To further mitigate the risk of counterparty default related to derivative instruments, we maintain collateral agreements with certain counterparties. The agreements require both parties to maintain collateral in the event the fair values of the derivative financial instruments meet established thresholds. In the event that either party defaults on the obligation, the secured party may seize the collateral. Generally, our collateral arrangements are bilateral such that we and the counterparty post collateral for the obligation. Contractual terms provide for standard and customary exchange of collateral based on changes in the market value of the outstanding derivatives. A party posts additional collateral when their obligation rises or removes collateral when it falls, such that the net replacement cost of the nondefaulting party is covered in the event of counterparty default.
52

Notes to Condensed Consolidated Financial Statements (unaudited)
Ally Financial Inc. • Form 10-Q
In certain instances, as it relates to our derivative instruments, we have the option to report derivative assets and liabilities as well as assets and liabilities associated with cash collateral received or delivered that is governed by a master netting agreement on a net basis as long as certain qualifying criteria are met. Similarly, for our repurchase/reverse repurchase transactions, we have the option to report recognized assets and liabilities subject to a master netting agreement on a net basis if certain qualifying criteria are met. At March 31, 2021, these instruments are reported as gross assets and gross liabilities on the Condensed Consolidated Balance Sheet. For additional information on derivative instruments and hedging activities, refer to Note 17.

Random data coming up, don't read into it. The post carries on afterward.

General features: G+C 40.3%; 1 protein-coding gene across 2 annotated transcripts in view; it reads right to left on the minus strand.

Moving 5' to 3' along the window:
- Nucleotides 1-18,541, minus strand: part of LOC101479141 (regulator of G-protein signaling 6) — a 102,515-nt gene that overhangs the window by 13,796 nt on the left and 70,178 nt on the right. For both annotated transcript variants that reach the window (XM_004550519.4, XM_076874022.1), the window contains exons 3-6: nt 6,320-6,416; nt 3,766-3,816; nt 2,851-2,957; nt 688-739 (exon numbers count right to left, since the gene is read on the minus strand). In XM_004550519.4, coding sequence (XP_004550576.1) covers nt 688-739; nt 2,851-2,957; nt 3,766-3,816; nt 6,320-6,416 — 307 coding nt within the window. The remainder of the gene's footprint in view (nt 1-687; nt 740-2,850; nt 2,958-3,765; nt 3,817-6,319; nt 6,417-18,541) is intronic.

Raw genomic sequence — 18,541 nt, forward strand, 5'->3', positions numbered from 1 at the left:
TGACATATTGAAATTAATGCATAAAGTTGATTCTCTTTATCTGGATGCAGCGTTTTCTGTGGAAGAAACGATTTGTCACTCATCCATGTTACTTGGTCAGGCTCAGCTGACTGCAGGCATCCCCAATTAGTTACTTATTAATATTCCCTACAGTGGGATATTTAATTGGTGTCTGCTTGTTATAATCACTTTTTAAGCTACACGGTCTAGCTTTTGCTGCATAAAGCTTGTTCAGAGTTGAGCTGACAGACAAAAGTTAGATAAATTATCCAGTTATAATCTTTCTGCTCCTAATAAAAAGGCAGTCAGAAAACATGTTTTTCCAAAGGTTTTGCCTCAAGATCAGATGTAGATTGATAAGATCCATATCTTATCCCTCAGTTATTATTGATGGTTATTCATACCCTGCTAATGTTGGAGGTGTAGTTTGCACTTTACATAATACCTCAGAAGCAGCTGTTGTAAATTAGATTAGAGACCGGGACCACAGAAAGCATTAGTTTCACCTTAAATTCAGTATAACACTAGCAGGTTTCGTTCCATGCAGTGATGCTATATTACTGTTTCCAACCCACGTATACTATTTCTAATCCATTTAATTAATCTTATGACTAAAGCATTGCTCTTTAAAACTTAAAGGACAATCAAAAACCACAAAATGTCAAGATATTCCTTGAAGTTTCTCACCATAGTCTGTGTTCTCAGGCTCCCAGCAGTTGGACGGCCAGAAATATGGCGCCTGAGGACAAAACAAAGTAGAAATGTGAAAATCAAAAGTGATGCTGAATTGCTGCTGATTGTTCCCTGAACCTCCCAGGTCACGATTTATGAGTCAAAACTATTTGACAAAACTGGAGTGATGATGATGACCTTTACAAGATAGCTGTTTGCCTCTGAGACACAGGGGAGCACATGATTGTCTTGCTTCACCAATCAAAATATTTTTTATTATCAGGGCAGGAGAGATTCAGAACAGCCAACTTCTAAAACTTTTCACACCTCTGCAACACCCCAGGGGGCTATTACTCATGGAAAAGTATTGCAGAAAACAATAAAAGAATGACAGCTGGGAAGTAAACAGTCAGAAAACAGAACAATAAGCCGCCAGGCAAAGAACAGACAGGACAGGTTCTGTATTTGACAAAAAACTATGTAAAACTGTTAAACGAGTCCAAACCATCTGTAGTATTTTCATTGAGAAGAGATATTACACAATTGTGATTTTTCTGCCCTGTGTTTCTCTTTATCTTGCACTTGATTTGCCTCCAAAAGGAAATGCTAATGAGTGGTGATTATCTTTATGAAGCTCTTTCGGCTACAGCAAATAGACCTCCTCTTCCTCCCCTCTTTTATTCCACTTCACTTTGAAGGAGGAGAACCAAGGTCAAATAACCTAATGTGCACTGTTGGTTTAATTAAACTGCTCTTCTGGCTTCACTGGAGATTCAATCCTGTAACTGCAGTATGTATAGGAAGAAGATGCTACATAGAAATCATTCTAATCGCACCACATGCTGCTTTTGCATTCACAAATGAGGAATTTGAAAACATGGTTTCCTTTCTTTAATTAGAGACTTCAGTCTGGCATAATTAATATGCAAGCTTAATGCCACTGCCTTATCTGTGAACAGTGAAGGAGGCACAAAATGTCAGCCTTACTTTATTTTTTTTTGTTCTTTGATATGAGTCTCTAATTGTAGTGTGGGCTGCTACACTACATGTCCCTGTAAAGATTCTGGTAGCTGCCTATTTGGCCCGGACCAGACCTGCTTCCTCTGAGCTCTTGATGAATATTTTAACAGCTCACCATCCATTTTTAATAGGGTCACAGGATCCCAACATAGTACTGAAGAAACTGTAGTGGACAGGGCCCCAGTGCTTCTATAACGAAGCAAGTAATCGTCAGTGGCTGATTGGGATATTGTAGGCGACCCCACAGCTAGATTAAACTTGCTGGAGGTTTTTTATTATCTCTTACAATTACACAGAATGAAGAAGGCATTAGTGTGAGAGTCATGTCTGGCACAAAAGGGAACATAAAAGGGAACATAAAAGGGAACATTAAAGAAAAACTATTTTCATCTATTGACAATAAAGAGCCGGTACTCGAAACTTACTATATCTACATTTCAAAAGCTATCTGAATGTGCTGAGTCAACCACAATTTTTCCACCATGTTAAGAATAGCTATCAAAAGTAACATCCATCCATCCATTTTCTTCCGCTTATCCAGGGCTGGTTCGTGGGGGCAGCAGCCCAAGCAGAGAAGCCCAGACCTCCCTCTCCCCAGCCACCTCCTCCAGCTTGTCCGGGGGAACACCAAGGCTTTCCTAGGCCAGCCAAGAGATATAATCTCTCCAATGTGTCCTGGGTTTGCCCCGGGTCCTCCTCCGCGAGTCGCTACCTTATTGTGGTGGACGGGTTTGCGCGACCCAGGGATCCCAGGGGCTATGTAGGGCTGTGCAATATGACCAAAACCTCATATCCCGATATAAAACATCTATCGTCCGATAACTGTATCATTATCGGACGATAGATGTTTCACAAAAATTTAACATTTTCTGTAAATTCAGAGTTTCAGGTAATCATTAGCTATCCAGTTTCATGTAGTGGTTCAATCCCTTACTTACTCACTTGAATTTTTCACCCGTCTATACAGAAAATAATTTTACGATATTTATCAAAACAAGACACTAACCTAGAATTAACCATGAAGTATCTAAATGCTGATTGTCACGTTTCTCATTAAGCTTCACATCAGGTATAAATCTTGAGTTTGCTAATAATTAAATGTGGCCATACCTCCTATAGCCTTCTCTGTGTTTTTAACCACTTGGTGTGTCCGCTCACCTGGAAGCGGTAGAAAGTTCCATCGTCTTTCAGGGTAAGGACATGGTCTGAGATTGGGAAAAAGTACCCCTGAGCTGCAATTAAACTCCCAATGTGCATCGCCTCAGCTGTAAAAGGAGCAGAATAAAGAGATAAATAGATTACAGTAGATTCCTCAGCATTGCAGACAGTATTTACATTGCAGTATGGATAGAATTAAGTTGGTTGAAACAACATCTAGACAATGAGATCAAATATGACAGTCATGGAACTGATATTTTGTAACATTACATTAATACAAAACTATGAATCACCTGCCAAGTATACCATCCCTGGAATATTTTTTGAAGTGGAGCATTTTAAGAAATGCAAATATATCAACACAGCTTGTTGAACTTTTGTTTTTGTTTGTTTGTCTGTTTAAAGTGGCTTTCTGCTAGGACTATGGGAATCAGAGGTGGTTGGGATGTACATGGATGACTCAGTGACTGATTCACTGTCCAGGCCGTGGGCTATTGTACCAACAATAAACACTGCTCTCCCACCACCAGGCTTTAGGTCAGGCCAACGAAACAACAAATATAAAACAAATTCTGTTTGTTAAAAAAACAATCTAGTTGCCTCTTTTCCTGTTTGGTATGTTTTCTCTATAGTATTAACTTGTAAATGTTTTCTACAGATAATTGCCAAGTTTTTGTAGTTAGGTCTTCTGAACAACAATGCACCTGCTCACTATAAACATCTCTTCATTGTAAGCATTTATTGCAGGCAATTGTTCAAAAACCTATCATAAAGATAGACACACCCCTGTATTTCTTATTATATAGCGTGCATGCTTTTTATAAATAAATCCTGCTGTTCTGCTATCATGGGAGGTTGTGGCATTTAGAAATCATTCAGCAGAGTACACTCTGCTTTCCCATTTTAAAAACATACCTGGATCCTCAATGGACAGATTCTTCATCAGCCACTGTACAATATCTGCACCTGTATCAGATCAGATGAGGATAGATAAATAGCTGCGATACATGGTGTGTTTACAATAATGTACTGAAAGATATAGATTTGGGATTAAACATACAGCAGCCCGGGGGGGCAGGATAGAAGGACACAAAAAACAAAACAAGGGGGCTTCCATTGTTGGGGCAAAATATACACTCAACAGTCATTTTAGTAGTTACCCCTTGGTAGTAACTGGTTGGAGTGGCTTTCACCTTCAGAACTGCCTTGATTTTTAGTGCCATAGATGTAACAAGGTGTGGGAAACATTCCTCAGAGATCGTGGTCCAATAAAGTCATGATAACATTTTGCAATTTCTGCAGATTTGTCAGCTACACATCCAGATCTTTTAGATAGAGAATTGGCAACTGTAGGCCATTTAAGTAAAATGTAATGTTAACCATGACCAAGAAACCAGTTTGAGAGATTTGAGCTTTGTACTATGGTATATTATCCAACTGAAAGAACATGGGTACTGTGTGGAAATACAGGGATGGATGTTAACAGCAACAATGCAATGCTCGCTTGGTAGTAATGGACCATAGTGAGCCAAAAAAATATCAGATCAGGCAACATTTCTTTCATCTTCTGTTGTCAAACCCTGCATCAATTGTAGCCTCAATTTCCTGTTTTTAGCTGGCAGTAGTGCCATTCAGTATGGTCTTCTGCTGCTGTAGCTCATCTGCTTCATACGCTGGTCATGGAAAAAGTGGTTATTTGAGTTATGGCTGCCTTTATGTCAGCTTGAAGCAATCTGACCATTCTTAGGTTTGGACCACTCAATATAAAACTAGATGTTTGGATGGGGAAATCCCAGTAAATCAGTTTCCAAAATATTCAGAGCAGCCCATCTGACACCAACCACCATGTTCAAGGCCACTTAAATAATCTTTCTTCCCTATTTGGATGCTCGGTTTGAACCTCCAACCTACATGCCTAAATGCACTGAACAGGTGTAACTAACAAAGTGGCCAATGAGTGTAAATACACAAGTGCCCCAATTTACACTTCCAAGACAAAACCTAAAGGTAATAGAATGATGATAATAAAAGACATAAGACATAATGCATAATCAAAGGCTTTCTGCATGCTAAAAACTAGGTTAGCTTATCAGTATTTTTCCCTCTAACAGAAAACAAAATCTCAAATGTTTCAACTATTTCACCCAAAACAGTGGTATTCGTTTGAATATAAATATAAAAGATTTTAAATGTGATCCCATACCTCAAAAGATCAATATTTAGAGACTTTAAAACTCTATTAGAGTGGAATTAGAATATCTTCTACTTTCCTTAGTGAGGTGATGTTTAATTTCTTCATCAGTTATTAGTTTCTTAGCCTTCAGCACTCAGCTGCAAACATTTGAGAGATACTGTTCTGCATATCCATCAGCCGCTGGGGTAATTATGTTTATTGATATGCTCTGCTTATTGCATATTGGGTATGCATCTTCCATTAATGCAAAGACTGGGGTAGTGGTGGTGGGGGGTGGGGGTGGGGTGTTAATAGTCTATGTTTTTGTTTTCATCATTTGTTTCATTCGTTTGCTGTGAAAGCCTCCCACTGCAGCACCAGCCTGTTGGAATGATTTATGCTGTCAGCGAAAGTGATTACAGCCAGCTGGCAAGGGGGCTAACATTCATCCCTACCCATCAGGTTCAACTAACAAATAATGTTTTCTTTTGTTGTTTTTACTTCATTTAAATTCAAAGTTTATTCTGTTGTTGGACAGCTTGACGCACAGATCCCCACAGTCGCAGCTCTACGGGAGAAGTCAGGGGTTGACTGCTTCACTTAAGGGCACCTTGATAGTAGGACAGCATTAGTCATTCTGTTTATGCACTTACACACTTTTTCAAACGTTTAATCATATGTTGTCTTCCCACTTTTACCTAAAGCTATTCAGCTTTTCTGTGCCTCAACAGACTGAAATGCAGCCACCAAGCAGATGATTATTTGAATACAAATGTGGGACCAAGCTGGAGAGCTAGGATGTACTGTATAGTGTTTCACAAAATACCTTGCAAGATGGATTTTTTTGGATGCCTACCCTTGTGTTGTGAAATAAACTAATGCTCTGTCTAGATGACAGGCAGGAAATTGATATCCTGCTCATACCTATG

The composition of offsetting derivative instruments, financial assets, and financial liabilities was as follows.
Gross amounts of recognized assets/liabilitiesGross amounts offset on the Condensed Consolidated Balance SheetNet amounts of assets/liabilities presented on the Condensed Consolidated Balance SheetGross amounts not offset on the Condensed Consolidated Balance Sheet
($ in millions)Financial instrumentsCollateral (a) (b) (c)Net amount
March 31, 2021
Assets
Derivative assets in net asset positions$3 $0 $3 $0 $(3)$0 
Derivative assets in net liability positions1 0 1 (1)0 0 
Derivative assets with no offsetting arrangements14 0 14 0 0 14 
Total assets$18 $0 $18 $(1)$(3)$14